Scotland Times

Sunday, Jan 29, 2023

UK minister describes indyref2 plans as a 'wheeze'

UK minister describes indyref2 plans as a 'wheeze'

The Scottish secretary, Alister Jack, has described Scottish government plans for another independence referendum as a "wheeze".

Mr Jack said the UK government did not know of a way indyref2 could happen without Westminster agreement through what is known as a section 30 order.

He said he was waiting to see what First Minister Nicola Sturgeon proposes next week.

Ms Sturgeon will set out a "route map" to another referendum on Tuesday.

This is expected to include details of how she will seek to hold a referendum in October of next year even if the UK government does not grant formal consent.

She has said she is determined to deliver her election promise to hold another vote on independence, and has accused UK ministers of trying to deny democracy.

But the first minister has not yet formally asked for a section 30 order, and would still need to pass legislation to hold a referendum in the Scottish Parliament.

Speaking to BBC Scotland at the Royal Highland Show in Edinburgh, Mr Jack said the UK government would consider any request for a section 30.

But he reiterated that the government believed that "now is not the time" for wrangling about the constitution, with the country dealing with the cost of living crisis and war in Ukraine.

He said any referendum bill in the Scottish Parliament would be looked at by UK law officers, who have previously challenged Scottish government legislation in court.

Mr Jack said it was "well known" that all matters relating to the constitution are reserved to the Westminster.

He said that he would discuss any proposal for a section 30 with the prime minister, but stressed: "We have been very clear that we are not in the position of having another referendum".

Ms Sturgeon has promised to set out how she will "forge a way forward" on indyref2 even without UK government consent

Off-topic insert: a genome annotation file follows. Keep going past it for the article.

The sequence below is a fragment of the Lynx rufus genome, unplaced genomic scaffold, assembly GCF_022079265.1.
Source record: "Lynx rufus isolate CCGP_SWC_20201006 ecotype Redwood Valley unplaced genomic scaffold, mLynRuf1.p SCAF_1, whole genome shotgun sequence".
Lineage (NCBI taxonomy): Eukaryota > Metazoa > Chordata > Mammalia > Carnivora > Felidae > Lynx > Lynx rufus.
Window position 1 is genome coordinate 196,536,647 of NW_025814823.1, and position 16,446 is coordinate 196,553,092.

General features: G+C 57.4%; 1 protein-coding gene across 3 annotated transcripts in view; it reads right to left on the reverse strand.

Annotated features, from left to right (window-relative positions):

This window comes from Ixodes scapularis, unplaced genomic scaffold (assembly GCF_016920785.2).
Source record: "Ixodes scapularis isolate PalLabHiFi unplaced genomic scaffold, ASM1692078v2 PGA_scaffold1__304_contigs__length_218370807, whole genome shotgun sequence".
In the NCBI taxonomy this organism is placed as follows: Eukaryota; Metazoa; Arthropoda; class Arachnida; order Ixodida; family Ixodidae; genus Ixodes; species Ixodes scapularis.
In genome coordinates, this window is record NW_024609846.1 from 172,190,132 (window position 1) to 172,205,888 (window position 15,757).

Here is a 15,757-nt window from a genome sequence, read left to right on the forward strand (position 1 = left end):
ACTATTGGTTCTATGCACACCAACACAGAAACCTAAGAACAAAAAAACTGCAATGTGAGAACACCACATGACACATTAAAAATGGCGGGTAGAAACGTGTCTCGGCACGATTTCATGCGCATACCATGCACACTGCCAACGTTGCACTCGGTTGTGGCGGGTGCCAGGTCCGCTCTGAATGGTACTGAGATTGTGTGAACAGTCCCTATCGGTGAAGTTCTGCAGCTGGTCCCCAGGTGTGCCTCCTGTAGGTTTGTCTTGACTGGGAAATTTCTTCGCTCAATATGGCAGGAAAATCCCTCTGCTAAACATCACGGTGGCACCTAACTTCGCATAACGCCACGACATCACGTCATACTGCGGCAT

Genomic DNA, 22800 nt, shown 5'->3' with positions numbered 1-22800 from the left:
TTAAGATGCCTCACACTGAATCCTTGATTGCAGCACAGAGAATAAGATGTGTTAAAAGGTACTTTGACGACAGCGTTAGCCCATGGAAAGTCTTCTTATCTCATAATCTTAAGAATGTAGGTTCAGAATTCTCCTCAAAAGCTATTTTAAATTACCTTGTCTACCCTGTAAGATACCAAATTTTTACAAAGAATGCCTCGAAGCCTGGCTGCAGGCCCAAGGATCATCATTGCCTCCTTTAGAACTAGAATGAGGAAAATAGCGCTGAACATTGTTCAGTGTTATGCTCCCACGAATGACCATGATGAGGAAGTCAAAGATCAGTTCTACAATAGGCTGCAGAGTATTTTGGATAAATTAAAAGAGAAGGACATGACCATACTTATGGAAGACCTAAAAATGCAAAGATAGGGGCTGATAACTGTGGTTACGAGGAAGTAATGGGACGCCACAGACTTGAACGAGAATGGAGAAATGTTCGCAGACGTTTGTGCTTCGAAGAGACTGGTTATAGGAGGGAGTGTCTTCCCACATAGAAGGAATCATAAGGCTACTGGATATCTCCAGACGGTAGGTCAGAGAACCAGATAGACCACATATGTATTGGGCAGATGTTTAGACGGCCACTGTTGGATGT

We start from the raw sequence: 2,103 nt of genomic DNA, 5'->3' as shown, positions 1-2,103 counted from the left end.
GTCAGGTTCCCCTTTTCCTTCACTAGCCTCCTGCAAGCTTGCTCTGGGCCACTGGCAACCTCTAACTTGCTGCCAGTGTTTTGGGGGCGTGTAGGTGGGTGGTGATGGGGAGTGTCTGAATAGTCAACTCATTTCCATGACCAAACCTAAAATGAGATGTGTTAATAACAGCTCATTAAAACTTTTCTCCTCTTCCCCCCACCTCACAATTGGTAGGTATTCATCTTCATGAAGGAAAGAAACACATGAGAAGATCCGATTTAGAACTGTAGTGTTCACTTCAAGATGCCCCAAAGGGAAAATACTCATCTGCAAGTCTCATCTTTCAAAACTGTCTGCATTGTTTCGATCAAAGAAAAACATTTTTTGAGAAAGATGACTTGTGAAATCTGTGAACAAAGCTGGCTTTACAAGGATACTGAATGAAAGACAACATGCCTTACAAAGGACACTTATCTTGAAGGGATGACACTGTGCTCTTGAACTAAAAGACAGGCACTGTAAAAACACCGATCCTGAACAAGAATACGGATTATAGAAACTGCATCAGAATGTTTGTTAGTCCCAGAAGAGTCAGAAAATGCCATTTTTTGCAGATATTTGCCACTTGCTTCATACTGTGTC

He also said he does not consider the pro-independence majority formed by the SNP and Greens at Holyrood as a mandate for another referendum because "less than a third of the electorate" voted for Ms Sturgeon's party.

Mr Jack added: "My advice to her is to get on with the priorities of the Scottish people.

"Improve education standards, deal with the NHS backlog after Covid, build some ferries for the Highlands and islands, sort out the record drug deaths in Scotland.

"That is what people want her to do, that is what she was elected to do".

What will Ms Sturgeon say next Tuesday?

The first minister will make her statement just two days before Holyrood goes into recess for the summer holidays.

She has described it as a "significant update" on how a "lawful" vote could be held without the UK government agreeing to a section 30, which was put in place ahead of the referendum in 2014.

And she has said her plan would show how the Scottish government intends to "forge a way forward, if necessary without a section 30 order".

However, Ms Sturgeon stressed that this must be done "in a lawful manner" - which has led to speculation that she could be preparing for a "consultative" referendum on independence.

This could see proposals for people to be asked a different question to the straight yes/no on whether Scotland should become an independent country that they were asked in the 2014 referendum.

For example, voters could instead be asked of they believe the Scottish government should begin negotiations with the UK government on Scotland leaving the UK.

Some commentators believe this is less likely to be successfully blocked by the UK government through the courts.

There have been suggestions that the pro-UK parties could boycott any referendum that was held without the consent of the UK government - which could potentially refuse to recognise the result.

According to polling expert Prof Sir John Curtice, the last six polls have - on average - put support for independence at 48%, with 52% against, once "don't know" votes are excluded.

Alister Jack: "The UK government's priorities are quite clear - it is the people's priorities."


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